Vet Buzz from Bill Barboni, DVM and Chris Pitts, RVT,
Marin Pet Hospital, San Rafael, CA
Woo hoo! Spring has sprung! There is more sunlight to enjoy, gardens are being planted, and many plants are starting to bloom. Spring is a wonderful time for your dog to encounter allergens, as well as toxins in your yard.
One of the most common allergens we find in California is the common flea. The warmer weather can bring fleas out in droves. Keeping up on a monthly flea preventative is key to keeping dogs afflicted with flea allergies happy. One flea is able to bite hundreds of times, meaning that just one flea can make your dog miserable. To cut down on flea infestations, vacuum your home thoroughly on a regular basis. Vacuuming sucks up flea eggs, which will diminish the number of fleas in your home. Likewise, washing your dog’s bedding on a regular basis will cut down on the number of fleas available to bite your dog. Dogs that have flea allergies can feel miserable. They tend to chew like crazy at the base of their tails, hips, and groin area. The chewing can lead to hair loss and even sores that may need to be treated with antibiotics.
All of the wonderful spring plants can set off environmental allergies caused by pollen and grasses. Allergies to pollen and grasses can cause breathing allergies as well as skin allergies. You may notice a timing pattern to these allergic reactions. For instance, you may notice that every May your dog develops a wheeze, or every June he gets a hotspot. It is possible to have allergy testing done to see what causes your dog’s allergy. Testing options should be discussed with your veterinarian.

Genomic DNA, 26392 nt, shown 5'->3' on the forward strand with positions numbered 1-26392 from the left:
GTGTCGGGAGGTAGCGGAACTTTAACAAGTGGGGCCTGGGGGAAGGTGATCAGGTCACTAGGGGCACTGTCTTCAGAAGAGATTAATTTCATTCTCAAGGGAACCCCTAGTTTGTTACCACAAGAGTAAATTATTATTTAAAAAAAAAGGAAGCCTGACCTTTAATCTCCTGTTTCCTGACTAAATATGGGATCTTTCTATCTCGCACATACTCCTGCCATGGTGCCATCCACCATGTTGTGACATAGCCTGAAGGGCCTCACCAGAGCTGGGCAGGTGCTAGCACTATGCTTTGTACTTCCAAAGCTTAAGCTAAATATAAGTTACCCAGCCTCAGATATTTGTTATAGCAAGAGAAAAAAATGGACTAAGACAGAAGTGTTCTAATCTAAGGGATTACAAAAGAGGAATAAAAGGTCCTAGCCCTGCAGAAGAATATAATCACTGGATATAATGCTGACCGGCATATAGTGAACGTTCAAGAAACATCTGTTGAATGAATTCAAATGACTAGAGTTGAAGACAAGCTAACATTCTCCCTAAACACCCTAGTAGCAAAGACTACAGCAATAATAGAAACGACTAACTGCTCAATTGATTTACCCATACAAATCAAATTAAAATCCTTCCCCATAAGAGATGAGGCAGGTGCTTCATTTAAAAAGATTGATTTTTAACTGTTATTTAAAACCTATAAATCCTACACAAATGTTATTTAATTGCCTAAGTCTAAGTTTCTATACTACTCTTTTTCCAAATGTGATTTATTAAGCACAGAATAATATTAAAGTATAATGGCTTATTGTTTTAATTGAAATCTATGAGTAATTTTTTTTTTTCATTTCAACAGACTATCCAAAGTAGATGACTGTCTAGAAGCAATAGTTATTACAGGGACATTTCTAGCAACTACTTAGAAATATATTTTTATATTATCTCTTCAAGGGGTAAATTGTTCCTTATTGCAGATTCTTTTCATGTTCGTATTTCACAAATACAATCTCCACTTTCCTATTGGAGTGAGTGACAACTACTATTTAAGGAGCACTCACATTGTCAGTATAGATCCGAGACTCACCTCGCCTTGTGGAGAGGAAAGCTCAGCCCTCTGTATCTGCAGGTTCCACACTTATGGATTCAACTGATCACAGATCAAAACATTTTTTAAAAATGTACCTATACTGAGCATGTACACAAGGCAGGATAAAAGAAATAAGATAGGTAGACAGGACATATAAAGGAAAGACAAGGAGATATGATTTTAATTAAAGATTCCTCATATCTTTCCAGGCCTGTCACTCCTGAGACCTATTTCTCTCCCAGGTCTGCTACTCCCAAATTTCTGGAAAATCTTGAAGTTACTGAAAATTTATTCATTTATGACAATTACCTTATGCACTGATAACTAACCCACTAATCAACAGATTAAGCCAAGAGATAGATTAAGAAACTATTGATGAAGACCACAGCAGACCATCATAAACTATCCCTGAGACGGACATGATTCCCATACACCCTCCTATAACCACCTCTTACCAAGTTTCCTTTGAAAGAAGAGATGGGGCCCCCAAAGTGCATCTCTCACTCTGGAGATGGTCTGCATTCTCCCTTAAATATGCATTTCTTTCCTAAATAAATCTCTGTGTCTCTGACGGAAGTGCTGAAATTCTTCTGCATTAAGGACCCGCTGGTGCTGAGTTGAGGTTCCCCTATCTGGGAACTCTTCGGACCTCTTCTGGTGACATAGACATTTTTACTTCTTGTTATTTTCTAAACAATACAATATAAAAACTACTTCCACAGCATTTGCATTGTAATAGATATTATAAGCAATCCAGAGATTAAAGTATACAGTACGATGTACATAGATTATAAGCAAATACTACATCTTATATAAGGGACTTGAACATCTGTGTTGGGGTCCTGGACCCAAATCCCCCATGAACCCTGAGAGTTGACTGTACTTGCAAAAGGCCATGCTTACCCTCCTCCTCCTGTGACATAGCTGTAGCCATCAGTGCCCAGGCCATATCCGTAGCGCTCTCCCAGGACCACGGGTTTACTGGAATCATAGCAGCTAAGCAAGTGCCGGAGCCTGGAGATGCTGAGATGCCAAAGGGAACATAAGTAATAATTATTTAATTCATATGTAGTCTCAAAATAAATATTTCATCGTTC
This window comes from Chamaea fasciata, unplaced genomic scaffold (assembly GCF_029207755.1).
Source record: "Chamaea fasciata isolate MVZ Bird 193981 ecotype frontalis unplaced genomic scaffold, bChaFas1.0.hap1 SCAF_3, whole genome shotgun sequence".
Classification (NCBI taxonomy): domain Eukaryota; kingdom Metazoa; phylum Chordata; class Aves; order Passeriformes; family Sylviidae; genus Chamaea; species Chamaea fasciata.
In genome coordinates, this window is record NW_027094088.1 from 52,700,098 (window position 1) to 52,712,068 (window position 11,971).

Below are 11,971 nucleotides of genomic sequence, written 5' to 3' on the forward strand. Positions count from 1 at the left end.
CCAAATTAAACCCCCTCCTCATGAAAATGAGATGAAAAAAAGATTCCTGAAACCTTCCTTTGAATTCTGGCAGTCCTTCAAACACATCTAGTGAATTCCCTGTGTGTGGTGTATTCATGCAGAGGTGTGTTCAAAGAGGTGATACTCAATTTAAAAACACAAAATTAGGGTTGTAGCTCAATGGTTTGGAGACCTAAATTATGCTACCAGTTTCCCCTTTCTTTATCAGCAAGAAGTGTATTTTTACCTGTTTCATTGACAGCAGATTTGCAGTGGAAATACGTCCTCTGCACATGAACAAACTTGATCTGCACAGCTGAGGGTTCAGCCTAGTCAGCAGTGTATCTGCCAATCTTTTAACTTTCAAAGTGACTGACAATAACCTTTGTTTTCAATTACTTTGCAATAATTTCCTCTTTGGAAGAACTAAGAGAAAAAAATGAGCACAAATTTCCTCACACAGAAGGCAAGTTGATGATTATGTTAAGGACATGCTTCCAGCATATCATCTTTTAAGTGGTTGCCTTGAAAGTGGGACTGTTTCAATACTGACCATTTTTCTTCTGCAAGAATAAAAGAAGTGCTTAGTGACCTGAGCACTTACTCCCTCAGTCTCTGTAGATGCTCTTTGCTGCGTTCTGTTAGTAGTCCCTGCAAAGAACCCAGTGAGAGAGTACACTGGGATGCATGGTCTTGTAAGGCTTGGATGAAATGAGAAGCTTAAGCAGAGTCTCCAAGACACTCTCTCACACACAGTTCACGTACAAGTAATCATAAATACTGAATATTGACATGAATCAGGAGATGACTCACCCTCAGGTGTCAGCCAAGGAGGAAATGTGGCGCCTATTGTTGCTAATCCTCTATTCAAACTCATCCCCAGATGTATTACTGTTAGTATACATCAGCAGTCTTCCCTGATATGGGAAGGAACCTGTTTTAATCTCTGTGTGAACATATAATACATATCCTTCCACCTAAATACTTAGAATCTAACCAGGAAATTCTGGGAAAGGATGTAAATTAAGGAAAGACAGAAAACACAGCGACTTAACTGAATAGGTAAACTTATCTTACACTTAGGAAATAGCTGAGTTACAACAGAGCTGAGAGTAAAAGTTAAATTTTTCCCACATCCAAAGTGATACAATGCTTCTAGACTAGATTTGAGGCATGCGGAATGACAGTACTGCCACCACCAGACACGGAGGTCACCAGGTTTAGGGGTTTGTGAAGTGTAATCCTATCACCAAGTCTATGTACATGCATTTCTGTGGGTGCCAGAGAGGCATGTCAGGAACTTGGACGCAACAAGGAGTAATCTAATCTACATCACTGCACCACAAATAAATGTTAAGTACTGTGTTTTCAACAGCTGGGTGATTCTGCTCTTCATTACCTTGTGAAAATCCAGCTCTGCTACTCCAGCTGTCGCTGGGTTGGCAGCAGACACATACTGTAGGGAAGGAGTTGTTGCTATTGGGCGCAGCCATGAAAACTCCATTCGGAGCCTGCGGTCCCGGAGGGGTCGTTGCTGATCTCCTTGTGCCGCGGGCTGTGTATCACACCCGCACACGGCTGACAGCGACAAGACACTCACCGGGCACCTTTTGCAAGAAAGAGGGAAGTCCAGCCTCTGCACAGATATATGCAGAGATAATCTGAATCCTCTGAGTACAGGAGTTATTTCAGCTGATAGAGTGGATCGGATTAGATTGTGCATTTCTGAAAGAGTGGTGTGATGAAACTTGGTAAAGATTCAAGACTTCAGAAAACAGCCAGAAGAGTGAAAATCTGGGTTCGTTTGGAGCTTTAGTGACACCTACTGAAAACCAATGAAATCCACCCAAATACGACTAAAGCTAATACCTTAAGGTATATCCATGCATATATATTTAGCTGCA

There are several toxins veterinarians associate with spring that have to do with gardening. One is fertilizer. There is nothing that your average dog loves more than to go and chow down on the luscious fish emulsion you just put around your roses. Slug bait is another toxin that veterinarians see a lot of problems with in the springtime; people are spending more time outside and tend to their yards more as the weather warms up. Many bulbs, such as tulips, hyacinth and lilies, can be especially toxic to your dog. Dogs enjoy digging up bulbs and eating them. If you think your dog may have eaten something he shouldn’t have, call your veterinarian immediately. If you can bring any packaging with you to the veterinarian’s office, it will help the veterinarian decide on the appropriate treatment protocol.
So keep up on your flea treatment, and you might keep your dog out of the vet’s office in the spring. And if you find out your dog has seasonal allergies, you and your veterinarian can work together to come up with a preventative game plan so you both can enjoy as much of the warmer weather as possible.